Thanks for making Detroit cool, artists. Here’s your eviction.

The old furniture showroom at 4731 Grand River in Detroit features a mural of sign language spelling the word “LOVE.” Since 2001, it served as an arts incubator. An ownership change prompted evictions last month.  (Bridge photo by Joel Kurth)

DETROIT –  A mural on the front wall of a onetime furniture showroom on Detroit’s west side features giant hands spelling the word “LOVE” in sign language.

The mood inside 4731 Grand River, though, has been downright glum of late after an ownership change prompted a mass eviction last month, emptying a building that served as an incubator for Detroit’s thriving arts scene since 2001. The building offered cheap studio space to 31 artists and served as headquarters for the Grand River Creative Corridor, which painted murals on 15 once-derelict buildings between Rosa Parks and Warren avenues.

“It was artists moving back to Detroit that started the renaissance, and now those are the people getting pushed out,” said Pat Domanski, a painter who was forced out of her studio on Grand River in May along with the others.

Arts advocates say that’s reality nowadays in Detroit: The city is hip in part because of its bohemian vibe, but as public art has helped boost property values artists are forced out through rising rents or building sales.

Just west of bustling downtown and Midtown, the Grand River neighborhood is still gritty but becoming a redevelopment hotspot, with a nearby housing village of Quonset huts and plans for chic restaurants. Owners of the arts incubator, who bought the building for $185,000 in 2000, sold it last year for $1 million, public records show.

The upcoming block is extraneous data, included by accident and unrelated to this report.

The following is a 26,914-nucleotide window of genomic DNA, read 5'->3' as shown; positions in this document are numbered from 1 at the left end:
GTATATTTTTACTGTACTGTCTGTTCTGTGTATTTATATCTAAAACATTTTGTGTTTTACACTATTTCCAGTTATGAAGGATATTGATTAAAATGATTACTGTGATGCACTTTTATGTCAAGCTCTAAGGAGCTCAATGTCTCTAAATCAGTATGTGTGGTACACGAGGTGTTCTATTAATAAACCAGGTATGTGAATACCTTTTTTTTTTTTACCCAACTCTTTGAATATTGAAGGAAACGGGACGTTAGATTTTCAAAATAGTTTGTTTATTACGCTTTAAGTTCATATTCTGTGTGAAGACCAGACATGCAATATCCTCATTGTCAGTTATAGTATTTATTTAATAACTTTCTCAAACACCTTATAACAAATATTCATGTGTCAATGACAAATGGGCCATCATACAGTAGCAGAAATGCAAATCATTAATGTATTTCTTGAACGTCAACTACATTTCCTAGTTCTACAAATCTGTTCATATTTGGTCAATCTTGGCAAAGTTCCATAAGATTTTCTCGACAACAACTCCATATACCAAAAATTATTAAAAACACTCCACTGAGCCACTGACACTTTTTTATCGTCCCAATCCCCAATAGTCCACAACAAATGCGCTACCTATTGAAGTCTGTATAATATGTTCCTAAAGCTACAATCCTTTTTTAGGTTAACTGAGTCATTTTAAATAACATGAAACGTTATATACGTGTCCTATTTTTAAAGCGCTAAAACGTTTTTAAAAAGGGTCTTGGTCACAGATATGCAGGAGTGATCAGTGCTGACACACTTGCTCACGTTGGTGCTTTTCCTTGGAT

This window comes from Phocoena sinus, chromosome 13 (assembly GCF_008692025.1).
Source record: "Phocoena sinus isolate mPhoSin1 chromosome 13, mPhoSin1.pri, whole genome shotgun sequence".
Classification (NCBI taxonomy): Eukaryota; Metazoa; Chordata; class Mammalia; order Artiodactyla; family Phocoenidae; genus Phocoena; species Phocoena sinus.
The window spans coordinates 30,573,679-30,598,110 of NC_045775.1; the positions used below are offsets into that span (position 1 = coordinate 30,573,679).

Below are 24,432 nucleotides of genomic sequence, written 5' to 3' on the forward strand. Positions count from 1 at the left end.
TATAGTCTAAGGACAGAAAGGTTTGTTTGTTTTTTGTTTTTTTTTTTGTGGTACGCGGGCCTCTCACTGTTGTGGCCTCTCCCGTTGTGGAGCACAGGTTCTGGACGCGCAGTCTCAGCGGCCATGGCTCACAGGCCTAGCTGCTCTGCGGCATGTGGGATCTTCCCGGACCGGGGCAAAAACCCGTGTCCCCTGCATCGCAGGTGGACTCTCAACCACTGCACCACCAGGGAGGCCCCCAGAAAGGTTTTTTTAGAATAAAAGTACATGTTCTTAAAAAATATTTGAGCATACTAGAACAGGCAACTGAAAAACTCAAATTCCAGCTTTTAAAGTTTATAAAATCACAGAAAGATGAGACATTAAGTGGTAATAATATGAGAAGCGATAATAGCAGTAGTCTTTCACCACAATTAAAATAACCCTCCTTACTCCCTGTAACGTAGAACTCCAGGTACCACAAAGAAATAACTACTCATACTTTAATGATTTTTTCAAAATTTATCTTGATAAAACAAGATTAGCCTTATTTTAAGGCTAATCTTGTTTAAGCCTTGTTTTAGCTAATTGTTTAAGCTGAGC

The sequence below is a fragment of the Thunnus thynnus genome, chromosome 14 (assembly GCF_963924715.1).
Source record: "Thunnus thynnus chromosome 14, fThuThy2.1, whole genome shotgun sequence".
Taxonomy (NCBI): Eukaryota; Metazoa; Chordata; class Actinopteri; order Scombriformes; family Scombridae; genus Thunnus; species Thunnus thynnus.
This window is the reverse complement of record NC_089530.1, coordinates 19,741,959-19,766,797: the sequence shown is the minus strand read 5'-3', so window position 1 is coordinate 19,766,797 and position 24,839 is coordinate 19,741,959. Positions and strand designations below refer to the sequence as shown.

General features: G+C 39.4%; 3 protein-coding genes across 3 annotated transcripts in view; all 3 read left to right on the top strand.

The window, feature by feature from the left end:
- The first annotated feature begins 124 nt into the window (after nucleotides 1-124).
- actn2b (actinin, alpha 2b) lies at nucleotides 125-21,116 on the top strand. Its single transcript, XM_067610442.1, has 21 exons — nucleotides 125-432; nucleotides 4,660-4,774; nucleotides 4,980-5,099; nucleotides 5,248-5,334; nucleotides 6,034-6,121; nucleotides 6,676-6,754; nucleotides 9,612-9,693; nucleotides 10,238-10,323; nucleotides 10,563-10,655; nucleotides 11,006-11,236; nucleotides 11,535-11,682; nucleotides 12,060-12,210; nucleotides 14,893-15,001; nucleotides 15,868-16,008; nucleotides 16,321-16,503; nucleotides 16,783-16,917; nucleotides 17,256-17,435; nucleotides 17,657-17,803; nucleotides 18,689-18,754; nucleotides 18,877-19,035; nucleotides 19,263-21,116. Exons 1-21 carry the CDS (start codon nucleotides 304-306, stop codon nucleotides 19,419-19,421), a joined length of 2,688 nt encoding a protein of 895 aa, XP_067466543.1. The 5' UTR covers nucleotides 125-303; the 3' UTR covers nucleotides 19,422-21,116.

The new owner is seemingly the unlikeliest of evictors: Allied Media Projects, a nonprofit in Detroit dedicated to social change and “media for liberation,” according to its website. It took out a $2 million mortgage and plans to update the building to serve as its headquarters, along with other progressive nonprofits.

The goal is to use the building to “remediate the impact of gentrification at a minimum and resist the structures that perpetuate gentrification,” said its executive director, Jenny Lee.

The irony of a group fighting gentrification by committing one of its most brutal acts –  eviction – isn’t lost on Lee.

“It sucks that our vision has to come at the cost of artists who have used and loved that space,” Lee said. “There’s no way around it. It absolutely sucks.”

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She said she’s had “sleepless nights” because of the evictions, but they were necessary because her nonprofit and others are also getting squeezed by rising rents in Detroit.

The evictions follow a host of other studio spaces for artists  – including the Russell Street Industrial Center – that have closed, sold or displaced artists, said Sintex a well-known Detroit graffiti artist who used to live and work in the Grand River incubator.

“The growth of Detroit has forced artists to definitely hustle more. Instead of everyone being in the city, they are spread out more, to suburbs like Hazel Park,” said Sintex, who was born Brian Glass.

“The days of finding studios in old industrial spaces [in Detroit] are long gone.”

Detroit graffiti artist Sintex lived in the arts incubator and his murals helped create the Grand River Creative Corridor, which he says has since become gentrified. (Courtesy photo)